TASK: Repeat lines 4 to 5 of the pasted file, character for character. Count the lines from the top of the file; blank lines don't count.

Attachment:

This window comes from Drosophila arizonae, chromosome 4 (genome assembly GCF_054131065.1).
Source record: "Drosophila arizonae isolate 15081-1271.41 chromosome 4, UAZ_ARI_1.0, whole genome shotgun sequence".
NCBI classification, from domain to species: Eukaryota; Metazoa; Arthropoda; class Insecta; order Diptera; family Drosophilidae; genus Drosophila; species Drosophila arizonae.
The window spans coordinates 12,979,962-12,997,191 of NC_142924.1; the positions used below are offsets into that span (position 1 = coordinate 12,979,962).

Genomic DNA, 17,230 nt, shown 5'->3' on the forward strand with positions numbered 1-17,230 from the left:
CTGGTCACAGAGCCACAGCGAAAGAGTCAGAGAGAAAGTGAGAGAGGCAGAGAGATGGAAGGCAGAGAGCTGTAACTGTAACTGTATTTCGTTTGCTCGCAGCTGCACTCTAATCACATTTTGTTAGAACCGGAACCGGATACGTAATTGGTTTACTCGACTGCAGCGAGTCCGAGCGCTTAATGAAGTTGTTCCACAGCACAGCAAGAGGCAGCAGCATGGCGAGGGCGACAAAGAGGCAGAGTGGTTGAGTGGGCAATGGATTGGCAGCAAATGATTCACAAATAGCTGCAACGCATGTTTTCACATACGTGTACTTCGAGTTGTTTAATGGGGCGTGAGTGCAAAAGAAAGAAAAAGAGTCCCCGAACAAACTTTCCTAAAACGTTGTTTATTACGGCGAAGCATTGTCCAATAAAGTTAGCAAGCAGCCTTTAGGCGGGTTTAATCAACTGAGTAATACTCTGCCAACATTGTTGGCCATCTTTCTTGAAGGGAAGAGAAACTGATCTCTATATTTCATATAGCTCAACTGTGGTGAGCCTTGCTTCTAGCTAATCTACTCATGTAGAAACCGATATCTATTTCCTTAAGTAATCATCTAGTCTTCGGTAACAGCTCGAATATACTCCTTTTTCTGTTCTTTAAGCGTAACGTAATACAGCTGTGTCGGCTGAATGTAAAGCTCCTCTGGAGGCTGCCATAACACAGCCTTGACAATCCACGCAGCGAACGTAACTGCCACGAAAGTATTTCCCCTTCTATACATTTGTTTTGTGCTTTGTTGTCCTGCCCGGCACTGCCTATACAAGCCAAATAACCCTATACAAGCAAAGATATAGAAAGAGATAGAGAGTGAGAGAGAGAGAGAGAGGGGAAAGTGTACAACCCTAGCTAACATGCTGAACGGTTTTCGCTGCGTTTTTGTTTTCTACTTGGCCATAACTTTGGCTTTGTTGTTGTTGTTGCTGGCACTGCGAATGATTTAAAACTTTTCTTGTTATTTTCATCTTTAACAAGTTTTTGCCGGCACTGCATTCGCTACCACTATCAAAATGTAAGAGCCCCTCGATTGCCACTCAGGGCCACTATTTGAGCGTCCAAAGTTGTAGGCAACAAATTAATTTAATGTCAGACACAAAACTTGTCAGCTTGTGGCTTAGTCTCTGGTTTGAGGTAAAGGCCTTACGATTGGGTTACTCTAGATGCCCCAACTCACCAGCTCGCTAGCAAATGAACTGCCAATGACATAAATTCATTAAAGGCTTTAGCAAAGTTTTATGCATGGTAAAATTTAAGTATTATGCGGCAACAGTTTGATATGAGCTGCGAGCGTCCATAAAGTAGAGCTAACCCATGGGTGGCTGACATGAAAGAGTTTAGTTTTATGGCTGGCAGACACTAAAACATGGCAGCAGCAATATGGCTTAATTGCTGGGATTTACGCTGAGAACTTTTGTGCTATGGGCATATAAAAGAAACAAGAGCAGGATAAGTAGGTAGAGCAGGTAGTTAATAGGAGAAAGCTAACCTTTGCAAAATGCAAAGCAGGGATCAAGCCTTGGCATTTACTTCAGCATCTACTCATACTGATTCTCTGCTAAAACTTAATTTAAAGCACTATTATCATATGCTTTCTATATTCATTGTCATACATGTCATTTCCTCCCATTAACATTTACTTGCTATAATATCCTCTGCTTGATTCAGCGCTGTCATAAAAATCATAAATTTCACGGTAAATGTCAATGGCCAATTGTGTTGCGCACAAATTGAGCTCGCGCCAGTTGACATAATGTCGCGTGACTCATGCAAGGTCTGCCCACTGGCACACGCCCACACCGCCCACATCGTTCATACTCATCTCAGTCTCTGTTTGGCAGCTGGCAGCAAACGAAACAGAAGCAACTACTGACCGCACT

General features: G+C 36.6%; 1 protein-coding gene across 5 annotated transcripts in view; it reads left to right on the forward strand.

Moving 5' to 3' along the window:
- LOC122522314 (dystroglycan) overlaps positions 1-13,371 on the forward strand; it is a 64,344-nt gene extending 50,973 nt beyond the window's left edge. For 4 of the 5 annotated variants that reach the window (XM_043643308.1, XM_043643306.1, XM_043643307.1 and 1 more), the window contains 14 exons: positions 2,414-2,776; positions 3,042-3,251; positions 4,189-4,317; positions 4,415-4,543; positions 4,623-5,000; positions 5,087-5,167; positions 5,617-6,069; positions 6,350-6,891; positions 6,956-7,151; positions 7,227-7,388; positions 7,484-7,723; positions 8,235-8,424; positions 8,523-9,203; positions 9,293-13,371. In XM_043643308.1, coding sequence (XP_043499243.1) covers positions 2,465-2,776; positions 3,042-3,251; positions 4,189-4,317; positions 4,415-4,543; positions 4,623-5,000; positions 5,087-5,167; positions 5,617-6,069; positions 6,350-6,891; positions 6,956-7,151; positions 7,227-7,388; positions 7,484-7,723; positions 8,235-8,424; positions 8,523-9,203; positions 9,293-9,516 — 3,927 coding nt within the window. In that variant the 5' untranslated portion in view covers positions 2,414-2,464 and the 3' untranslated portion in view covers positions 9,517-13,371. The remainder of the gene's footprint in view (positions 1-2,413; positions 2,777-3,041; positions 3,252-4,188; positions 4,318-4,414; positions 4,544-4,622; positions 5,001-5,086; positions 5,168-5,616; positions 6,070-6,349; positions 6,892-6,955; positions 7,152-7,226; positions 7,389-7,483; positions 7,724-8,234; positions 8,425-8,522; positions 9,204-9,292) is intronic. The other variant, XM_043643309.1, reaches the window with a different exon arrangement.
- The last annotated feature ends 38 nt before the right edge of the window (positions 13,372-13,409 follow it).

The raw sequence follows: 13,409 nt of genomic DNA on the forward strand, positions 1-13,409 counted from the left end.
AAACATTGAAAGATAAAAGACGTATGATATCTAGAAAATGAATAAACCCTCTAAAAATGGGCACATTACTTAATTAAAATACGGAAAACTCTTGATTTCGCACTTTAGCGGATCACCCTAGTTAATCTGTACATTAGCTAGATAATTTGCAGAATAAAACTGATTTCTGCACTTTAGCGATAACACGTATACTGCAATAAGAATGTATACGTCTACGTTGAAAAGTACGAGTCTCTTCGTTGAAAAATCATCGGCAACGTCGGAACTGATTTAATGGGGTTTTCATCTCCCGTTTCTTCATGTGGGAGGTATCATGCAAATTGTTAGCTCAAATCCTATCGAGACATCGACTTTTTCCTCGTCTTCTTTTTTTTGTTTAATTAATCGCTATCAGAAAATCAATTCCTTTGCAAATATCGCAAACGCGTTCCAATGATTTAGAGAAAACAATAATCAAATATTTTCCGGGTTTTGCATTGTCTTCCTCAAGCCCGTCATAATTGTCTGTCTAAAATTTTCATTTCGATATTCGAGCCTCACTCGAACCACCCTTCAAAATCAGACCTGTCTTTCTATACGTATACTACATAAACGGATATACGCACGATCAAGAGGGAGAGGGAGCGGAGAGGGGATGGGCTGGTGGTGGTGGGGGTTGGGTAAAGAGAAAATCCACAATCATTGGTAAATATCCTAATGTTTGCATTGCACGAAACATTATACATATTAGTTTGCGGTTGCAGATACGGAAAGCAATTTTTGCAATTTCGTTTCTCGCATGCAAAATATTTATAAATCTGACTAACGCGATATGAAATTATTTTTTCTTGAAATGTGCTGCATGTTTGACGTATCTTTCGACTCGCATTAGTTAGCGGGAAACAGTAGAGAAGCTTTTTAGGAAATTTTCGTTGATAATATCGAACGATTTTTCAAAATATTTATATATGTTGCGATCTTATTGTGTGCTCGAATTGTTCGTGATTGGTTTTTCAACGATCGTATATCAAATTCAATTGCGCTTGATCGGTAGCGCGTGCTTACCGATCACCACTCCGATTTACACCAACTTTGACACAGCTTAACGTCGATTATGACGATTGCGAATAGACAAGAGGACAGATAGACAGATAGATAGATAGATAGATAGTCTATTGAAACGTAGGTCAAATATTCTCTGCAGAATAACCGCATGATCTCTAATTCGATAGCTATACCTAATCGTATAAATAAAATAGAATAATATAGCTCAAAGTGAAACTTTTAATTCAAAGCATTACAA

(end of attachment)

The window spans coordinates 12,979,962-12,997,191 of NC_142924.1; the positions used below are offsets into that span (position 1 = coordinate 12,979,962).

Genomic DNA, 17,230 nt, shown 5'->3' on the forward strand with positions numbered 1-17,230 from the left: